Soy sauce-preserved crabs are called a “rice thief” in Korea, as people find it hard to stop eating when the succulent raw crabs are served. But there is a new contender for that coveted title -- raw prawns marinated in soy sauce.
Called “saeujang” in Korean, this delicacy is popular among foodies who sing praises of raw seafood preserved in soy sauce.
Saeujang (Photo by Im Eun-byel / The Korea Herald)
To make saeujang, the prawns are soaked in a special soy sauce marinade, painstakingly boiled and cooled every 24 hours for three to five days. The process guarantees the freshness of the raw, preserved prawns.
The sauce flavors the prawns while softening their texture at the same time. A bowl of steaming rice is the perfect accompaniment, proving the saeujang‘s moniker “rice thief.”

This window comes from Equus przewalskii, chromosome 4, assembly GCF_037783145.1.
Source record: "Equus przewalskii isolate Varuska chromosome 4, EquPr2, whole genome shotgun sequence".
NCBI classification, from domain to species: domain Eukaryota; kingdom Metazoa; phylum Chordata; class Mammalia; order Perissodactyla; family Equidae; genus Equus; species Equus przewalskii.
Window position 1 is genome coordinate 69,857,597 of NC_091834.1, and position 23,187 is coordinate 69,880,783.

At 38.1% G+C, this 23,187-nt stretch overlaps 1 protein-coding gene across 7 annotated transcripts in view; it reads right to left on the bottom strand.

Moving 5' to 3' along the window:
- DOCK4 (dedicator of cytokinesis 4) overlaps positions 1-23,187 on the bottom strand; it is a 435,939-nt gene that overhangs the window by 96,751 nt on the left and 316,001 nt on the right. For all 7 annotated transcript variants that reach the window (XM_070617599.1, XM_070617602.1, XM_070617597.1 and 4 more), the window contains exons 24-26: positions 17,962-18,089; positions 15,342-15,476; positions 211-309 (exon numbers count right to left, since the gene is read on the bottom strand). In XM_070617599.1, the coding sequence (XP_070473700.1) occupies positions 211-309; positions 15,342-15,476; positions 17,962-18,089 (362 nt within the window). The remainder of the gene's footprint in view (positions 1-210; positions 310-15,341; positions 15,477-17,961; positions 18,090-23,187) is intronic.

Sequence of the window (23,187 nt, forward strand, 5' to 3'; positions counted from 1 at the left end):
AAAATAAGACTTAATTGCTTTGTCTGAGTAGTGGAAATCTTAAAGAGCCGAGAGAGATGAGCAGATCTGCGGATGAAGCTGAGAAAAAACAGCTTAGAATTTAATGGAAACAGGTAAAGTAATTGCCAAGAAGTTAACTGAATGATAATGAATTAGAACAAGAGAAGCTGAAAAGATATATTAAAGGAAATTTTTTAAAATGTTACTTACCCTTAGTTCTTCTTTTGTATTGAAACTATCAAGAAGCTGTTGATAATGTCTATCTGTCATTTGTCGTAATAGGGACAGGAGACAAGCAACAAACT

The dish is served cold. The taste is sweet and briny, with a hint of spiciness if chopped chili is added. As the soy sauce’s salinity is considerably high, diners may have to reach for water frequently.
Though soy-sauce preserved crabs are considered more of a delicacy, some prefer the prawns as they are much easier to eat. Most restaurants serve prawns with the shells removed.
Though its looks could be shocking at first, the dish itself is not too challenging, considering that it is widely eaten around the globe in the form of sushi. But first timers may have to get over the discomfort of looking at the piercing eyes of the prawns.
By Im Eun-byel (email@example.com